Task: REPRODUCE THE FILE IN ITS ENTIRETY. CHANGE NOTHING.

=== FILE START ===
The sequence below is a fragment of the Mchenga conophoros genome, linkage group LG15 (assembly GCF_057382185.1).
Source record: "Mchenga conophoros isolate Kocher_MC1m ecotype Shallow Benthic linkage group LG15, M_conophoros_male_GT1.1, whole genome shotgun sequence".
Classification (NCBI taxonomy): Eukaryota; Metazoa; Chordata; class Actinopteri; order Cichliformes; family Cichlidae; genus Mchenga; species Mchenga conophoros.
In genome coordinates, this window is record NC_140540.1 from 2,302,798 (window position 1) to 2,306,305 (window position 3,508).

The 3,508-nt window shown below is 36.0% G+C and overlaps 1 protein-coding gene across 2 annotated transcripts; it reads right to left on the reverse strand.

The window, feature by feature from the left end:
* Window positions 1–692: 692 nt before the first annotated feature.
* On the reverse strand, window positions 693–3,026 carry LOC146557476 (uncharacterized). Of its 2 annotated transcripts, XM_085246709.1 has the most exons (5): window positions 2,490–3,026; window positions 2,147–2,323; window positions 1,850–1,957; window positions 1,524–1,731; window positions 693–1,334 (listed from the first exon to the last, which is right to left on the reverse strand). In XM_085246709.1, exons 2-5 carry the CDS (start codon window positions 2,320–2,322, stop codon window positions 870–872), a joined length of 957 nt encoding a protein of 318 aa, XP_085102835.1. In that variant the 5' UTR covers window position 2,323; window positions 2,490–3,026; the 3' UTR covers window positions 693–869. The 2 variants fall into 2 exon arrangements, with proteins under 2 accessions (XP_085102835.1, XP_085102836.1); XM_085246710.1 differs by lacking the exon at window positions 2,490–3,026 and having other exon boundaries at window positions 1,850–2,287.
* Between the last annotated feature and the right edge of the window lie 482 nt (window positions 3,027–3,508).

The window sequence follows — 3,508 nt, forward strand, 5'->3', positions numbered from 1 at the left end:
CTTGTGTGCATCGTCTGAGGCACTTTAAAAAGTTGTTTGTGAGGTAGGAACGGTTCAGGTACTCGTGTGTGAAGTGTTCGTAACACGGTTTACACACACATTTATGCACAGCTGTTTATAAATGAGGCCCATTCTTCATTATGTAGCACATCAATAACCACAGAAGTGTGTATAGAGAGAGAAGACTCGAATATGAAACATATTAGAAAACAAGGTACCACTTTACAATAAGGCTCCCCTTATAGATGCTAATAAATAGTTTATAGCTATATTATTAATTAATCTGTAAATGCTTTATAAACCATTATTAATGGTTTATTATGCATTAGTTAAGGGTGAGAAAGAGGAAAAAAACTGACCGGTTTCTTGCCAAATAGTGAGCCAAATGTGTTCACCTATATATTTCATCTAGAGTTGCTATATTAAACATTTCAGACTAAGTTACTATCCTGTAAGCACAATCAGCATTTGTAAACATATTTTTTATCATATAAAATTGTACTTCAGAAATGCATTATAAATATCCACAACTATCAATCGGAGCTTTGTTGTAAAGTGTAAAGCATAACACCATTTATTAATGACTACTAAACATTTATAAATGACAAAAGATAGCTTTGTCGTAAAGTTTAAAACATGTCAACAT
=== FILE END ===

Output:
The sequence below is a fragment of the Mchenga conophoros genome, linkage group LG15 (assembly GCF_057382185.1).
Source record: "Mchenga conophoros isolate Kocher_MC1m ecotype Shallow Benthic linkage group LG15, M_conophoros_male_GT1.1, whole genome shotgun sequence".
Classification (NCBI taxonomy): Eukaryota; Metazoa; Chordata; class Actinopteri; order Cichliformes; family Cichlidae; genus Mchenga; species Mchenga conophoros.
In genome coordinates, this window is record NC_140540.1 from 2,302,798 (window position 1) to 2,306,305 (window position 3,508).

The 3,508-nt window shown below is 36.0% G+C and overlaps 1 protein-coding gene across 2 annotated transcripts; it reads right to left on the reverse strand.

The window, feature by feature from the left end:
* Window positions 1–692: 692 nt before the first annotated feature.
* On the reverse strand, window positions 693–3,026 carry LOC146557476 (uncharacterized). Of its 2 annotated transcripts, XM_085246709.1 has the most exons (5): window positions 2,490–3,026; window positions 2,147–2,323; window positions 1,850–1,957; window positions 1,524–1,731; window positions 693–1,334 (listed from the first exon to the last, which is right to left on the reverse strand). In XM_085246709.1, exons 2-5 carry the CDS (start codon window positions 2,320–2,322, stop codon window positions 870–872), a joined length of 957 nt encoding a protein of 318 aa, XP_085102835.1. In that variant the 5' UTR covers window position 2,323; window positions 2,490–3,026; the 3' UTR covers window positions 693–869. The 2 variants fall into 2 exon arrangements, with proteins under 2 accessions (XP_085102835.1, XP_085102836.1); XM_085246710.1 differs by lacking the exon at window positions 2,490–3,026 and having other exon boundaries at window positions 1,850–2,287.
* Between the last annotated feature and the right edge of the window lie 482 nt (window positions 3,027–3,508).

The window sequence follows — 3,508 nt, forward strand, 5'->3', positions numbered from 1 at the left end:
CTTGTGTGCATCGTCTGAGGCACTTTAAAAAGTTGTTTGTGAGGTAGGAACGGTTCAGGTACTCGTGTGTGAAGTGTTCGTAACACGGTTTACACACACATTTATGCACAGCTGTTTATAAATGAGGCCCATTCTTCATTATGTAGCACATCAATAACCACAGAAGTGTGTATAGAGAGAGAAGACTCGAATATGAAACATATTAGAAAACAAGGTACCACTTTACAATAAGGCTCCCCTTATAGATGCTAATAAATAGTTTATAGCTATATTATTAATTAATCTGTAAATGCTTTATAAACCATTATTAATGGTTTATTATGCATTAGTTAAGGGTGAGAAAGAGGAAAAAAACTGACCGGTTTCTTGCCAAATAGTGAGCCAAATGTGTTCACCTATATATTTCATCTAGAGTTGCTATATTAAACATTTCAGACTAAGTTACTATCCTGTAAGCACAATCAGCATTTGTAAACATATTTTTTATCATATAAAATTGTACTTCAGAAATGCATTATAAATATCCACAACTATCAATCGGAGCTTTGTTGTAAAGTGTAAAGCATAACACCATTTATTAATGACTACTAAACATTTATAAATGACAAAAGATAGCTTTGTCGTAAAGTTTAAAACATGTCAACAT